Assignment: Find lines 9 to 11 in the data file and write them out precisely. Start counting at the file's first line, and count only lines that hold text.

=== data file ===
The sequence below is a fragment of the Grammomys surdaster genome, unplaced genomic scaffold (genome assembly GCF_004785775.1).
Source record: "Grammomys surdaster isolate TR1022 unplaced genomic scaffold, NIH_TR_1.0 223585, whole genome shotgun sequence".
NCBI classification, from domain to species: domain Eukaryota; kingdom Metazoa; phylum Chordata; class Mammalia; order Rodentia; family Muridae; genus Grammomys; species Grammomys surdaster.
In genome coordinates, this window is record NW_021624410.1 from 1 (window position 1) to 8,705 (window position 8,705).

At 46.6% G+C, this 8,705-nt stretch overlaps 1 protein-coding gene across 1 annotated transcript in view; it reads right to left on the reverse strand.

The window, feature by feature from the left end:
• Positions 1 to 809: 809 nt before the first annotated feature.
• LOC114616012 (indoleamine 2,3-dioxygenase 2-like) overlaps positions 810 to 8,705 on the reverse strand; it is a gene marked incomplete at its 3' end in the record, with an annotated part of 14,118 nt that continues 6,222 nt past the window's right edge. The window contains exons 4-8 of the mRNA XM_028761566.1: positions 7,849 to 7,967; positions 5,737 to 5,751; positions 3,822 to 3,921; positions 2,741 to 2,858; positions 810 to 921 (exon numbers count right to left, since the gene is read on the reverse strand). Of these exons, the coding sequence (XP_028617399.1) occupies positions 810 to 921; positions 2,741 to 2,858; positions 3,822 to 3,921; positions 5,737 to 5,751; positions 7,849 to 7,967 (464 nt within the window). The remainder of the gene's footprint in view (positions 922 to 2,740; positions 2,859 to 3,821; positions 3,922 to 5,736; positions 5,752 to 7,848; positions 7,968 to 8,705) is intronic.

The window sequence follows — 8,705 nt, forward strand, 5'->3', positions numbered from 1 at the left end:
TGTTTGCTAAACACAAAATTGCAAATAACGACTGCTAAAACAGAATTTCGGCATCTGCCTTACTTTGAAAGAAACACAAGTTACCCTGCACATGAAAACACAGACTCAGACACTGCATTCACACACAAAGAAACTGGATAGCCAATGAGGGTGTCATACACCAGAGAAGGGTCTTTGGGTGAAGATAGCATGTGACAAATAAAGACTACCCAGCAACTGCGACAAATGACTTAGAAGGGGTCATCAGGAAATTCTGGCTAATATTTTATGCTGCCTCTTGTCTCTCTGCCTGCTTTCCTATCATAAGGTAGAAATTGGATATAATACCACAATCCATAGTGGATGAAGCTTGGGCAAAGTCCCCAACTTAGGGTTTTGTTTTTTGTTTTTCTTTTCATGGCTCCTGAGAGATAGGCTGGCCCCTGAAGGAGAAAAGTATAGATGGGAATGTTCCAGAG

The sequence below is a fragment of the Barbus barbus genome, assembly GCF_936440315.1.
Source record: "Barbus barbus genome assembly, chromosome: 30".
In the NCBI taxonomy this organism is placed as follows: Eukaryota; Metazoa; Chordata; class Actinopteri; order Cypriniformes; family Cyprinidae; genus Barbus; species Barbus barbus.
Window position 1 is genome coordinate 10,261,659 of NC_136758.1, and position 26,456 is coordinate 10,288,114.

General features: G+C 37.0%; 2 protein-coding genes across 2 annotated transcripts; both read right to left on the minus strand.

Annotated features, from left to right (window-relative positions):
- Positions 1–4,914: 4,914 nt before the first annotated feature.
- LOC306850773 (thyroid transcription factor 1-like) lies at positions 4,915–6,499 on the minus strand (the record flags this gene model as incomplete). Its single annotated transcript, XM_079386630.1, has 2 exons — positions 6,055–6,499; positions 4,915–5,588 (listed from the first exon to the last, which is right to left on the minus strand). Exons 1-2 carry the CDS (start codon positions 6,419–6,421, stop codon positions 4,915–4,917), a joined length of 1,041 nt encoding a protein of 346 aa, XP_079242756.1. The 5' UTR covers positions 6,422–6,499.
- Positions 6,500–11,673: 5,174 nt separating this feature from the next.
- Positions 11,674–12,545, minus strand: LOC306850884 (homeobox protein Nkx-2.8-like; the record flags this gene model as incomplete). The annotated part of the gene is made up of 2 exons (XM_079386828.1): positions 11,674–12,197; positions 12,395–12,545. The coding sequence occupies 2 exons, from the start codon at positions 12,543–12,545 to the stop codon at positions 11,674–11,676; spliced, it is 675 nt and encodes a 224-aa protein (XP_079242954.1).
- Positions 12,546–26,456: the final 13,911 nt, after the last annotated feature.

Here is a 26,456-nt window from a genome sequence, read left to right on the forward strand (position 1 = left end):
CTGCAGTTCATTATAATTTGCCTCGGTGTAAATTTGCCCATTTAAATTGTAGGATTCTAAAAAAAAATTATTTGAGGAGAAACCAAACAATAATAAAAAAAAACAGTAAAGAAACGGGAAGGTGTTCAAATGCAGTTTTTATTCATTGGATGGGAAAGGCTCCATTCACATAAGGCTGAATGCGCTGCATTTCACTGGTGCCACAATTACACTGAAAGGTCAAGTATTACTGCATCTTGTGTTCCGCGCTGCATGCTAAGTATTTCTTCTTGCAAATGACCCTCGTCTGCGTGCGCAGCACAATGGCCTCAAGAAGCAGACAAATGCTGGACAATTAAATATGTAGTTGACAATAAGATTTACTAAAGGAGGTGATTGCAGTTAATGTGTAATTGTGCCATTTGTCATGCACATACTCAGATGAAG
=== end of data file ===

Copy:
The window sequence follows — 8,705 nt, forward strand, 5'->3', positions numbered from 1 at the left end:
TGTTTGCTAAACACAAAATTGCAAATAACGACTGCTAAAACAGAATTTCGGCATCTGCCTTACTTTGAAAGAAACACAAGTTACCCTGCACATGAAAACACAGACTCAGACACTGCATTCACACACAAAGAAACTGGATAGCCAATGAGGGTGTCATACACCAGAGAAGGGTCTTTGGGTGAAGATAGCATGTGACAAATAAAGACTACCCAGCAACTGCGACAAATGACTTAGAAGGGGTCATCAGGAAATTCTGGCTAATATTTTATGCTGCCTCTTGTCTCTCTGCCTGCTTTCCTATCATAAGGTAGAAATTGGATATAATACCACAATCCATAGTGGATGAAGCTTGGGCAAAGTCCCCAACTTAGGGTTTTGTTTTTTGTTTTTCTTTTCATGGCTCCTGAGAGATAGGCTGGCCCCTGAAGGAGAAAAGTATAGATGGGAATGTTCCAGAG

The sequence below is a fragment of the Barbus barbus genome, assembly GCF_936440315.1.